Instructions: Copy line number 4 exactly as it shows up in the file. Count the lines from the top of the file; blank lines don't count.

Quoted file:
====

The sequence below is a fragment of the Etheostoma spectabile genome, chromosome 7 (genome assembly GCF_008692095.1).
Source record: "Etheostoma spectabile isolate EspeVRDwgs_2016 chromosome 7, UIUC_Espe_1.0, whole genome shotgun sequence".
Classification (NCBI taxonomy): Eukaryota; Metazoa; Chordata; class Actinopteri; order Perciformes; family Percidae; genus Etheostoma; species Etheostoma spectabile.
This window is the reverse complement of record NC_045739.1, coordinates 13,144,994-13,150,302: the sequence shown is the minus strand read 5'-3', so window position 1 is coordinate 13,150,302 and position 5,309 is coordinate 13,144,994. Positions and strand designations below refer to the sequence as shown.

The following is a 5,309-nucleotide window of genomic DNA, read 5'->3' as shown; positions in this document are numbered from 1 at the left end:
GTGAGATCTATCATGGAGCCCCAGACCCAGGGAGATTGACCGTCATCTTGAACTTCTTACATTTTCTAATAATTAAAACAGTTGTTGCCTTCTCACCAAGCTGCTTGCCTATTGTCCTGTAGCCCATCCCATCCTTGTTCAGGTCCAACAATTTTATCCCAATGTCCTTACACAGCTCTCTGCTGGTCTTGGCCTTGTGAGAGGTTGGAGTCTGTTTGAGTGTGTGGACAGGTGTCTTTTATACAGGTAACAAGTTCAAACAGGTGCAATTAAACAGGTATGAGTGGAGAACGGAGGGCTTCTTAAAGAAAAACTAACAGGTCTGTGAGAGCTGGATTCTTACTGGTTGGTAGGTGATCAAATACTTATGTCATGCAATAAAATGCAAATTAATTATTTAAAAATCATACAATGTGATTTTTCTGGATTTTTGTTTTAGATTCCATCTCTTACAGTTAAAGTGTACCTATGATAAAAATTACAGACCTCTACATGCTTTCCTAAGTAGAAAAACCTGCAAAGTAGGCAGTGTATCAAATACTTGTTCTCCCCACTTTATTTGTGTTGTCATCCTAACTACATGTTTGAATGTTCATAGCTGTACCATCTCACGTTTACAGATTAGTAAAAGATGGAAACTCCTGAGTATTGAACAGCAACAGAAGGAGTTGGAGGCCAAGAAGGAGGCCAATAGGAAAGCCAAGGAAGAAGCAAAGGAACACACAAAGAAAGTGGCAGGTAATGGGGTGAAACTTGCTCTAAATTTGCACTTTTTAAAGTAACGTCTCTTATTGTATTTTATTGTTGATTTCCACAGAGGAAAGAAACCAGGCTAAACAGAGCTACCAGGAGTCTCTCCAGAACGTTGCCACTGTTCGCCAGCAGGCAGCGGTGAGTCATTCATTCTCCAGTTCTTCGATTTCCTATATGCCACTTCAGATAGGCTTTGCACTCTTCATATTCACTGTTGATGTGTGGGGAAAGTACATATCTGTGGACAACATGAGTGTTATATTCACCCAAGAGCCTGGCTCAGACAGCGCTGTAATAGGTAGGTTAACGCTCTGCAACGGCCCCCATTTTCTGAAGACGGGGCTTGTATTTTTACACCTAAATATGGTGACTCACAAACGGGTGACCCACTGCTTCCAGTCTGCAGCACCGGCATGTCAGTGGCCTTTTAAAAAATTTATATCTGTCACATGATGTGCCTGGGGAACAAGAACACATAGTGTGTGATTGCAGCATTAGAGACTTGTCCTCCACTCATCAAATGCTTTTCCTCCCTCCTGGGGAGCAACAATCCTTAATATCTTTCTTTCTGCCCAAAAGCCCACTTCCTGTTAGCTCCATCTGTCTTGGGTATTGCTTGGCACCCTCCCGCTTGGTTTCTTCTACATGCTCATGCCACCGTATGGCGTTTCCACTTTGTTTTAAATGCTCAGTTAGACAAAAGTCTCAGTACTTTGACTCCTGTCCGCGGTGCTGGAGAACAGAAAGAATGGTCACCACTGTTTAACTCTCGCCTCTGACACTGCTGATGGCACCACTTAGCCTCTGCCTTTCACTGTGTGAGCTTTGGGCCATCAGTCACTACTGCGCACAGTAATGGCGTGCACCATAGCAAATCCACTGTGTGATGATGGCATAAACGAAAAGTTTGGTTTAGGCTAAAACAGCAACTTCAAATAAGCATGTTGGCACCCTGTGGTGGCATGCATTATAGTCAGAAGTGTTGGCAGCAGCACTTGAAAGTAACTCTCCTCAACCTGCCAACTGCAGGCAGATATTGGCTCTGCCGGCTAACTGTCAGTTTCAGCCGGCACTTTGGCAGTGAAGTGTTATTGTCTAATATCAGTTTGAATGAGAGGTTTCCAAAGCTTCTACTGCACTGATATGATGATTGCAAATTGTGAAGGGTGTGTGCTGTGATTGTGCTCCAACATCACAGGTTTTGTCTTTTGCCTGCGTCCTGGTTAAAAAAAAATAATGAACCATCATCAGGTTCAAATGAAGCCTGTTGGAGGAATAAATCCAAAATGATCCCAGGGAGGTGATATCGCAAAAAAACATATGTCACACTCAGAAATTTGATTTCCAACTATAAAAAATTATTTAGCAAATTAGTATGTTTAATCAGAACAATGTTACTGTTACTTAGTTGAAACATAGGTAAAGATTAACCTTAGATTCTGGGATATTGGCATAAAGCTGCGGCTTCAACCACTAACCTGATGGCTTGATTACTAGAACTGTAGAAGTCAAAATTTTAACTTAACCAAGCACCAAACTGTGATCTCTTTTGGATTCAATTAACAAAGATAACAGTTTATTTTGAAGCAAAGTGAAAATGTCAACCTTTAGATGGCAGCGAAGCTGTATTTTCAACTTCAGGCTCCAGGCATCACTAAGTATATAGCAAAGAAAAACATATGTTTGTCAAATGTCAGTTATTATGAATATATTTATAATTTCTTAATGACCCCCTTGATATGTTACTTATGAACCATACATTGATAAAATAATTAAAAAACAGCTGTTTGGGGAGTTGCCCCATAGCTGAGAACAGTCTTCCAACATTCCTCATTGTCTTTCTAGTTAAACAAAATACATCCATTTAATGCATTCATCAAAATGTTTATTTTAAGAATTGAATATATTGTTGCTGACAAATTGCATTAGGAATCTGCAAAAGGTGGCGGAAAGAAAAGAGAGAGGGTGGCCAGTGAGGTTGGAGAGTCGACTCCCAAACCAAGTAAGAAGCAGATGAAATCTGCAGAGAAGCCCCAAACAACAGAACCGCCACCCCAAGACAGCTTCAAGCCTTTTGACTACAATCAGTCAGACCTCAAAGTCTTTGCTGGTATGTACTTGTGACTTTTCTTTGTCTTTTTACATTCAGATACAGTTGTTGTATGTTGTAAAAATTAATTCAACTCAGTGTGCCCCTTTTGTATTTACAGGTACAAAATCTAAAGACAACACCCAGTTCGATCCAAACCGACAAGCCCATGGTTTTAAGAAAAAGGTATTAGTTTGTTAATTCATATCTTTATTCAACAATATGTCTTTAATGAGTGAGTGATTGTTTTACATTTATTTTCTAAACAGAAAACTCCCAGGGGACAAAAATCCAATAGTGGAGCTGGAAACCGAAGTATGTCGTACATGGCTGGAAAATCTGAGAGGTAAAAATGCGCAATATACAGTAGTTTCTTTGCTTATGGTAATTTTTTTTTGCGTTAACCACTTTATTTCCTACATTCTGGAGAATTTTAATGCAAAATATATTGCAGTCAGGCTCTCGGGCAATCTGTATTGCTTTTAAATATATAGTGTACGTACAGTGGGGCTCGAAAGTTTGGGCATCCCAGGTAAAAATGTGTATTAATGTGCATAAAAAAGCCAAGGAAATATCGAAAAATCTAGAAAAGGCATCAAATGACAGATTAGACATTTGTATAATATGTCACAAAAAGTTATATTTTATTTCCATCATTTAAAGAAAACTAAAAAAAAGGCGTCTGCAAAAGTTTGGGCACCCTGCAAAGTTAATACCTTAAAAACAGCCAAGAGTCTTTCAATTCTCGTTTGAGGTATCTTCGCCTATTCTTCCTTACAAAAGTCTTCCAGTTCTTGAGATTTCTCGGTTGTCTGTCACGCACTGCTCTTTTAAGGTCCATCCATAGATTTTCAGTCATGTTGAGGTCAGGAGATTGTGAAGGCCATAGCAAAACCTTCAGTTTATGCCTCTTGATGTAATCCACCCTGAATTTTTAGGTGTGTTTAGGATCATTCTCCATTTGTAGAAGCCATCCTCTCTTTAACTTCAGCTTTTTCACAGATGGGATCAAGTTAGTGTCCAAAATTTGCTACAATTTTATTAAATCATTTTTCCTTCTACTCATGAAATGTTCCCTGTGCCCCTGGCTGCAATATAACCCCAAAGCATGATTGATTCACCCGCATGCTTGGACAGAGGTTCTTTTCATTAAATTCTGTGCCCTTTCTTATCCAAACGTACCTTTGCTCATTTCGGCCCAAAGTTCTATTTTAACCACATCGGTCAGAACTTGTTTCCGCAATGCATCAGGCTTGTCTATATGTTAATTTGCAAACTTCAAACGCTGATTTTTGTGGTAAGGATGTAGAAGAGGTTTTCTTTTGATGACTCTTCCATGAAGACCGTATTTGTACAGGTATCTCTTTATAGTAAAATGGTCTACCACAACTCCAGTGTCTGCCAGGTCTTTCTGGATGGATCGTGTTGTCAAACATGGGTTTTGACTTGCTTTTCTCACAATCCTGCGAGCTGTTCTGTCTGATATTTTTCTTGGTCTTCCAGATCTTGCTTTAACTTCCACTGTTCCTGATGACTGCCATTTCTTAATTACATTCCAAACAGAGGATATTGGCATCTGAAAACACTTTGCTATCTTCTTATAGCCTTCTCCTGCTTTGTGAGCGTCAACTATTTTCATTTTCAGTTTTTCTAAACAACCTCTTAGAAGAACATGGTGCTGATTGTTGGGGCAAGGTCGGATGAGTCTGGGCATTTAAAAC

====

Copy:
This window is the reverse complement of record NC_045739.1, coordinates 13,144,994-13,150,302: the sequence shown is the minus strand read 5'-3', so window position 1 is coordinate 13,150,302 and position 5,309 is coordinate 13,144,994. Positions and strand designations below refer to the sequence as shown.